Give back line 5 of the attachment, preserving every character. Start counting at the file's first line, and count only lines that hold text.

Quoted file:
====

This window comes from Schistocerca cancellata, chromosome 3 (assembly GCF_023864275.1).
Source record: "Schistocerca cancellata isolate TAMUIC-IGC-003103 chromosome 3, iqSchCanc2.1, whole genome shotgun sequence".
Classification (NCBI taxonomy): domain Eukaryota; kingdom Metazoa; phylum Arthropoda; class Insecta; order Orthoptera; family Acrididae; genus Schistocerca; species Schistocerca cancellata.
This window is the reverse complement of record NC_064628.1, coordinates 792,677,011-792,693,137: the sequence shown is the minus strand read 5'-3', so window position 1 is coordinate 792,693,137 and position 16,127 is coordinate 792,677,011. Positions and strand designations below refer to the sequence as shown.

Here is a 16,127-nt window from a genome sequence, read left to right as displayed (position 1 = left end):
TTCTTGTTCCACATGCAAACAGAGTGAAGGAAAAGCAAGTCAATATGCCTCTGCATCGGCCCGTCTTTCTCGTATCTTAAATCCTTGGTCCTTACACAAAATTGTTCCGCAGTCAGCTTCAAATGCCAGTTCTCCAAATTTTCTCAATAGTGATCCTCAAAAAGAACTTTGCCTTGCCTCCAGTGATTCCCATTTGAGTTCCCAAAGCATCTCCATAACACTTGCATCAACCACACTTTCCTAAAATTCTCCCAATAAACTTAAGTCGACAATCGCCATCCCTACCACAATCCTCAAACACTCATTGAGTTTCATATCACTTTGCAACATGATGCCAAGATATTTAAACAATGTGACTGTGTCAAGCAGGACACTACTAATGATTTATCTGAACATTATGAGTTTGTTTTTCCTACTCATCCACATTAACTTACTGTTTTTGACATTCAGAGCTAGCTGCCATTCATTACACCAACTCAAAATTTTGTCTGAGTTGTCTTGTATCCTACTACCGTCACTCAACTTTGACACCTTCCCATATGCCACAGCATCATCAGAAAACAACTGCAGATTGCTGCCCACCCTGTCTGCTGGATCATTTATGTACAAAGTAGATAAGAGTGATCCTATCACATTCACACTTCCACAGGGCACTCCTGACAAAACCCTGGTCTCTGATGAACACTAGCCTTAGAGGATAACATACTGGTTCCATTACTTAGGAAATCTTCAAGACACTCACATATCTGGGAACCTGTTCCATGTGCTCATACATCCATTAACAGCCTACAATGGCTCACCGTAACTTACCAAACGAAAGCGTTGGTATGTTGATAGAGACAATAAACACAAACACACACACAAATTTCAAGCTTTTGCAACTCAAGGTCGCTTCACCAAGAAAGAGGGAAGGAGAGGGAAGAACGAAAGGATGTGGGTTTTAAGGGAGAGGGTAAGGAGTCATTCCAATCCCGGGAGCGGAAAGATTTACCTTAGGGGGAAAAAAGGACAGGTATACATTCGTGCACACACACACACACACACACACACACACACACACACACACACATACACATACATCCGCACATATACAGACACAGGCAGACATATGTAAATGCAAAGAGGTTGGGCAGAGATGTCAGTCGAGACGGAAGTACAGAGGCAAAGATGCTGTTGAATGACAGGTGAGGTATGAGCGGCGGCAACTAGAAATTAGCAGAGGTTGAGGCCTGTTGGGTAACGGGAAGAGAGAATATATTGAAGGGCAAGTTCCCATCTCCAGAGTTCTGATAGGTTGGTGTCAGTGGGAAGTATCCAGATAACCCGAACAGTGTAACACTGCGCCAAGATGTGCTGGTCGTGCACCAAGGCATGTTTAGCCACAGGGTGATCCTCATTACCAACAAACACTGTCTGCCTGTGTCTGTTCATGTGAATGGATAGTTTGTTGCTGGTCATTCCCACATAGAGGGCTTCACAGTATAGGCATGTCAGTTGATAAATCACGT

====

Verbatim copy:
Here is a 16,127-nt window from a genome sequence, read left to right as displayed (position 1 = left end):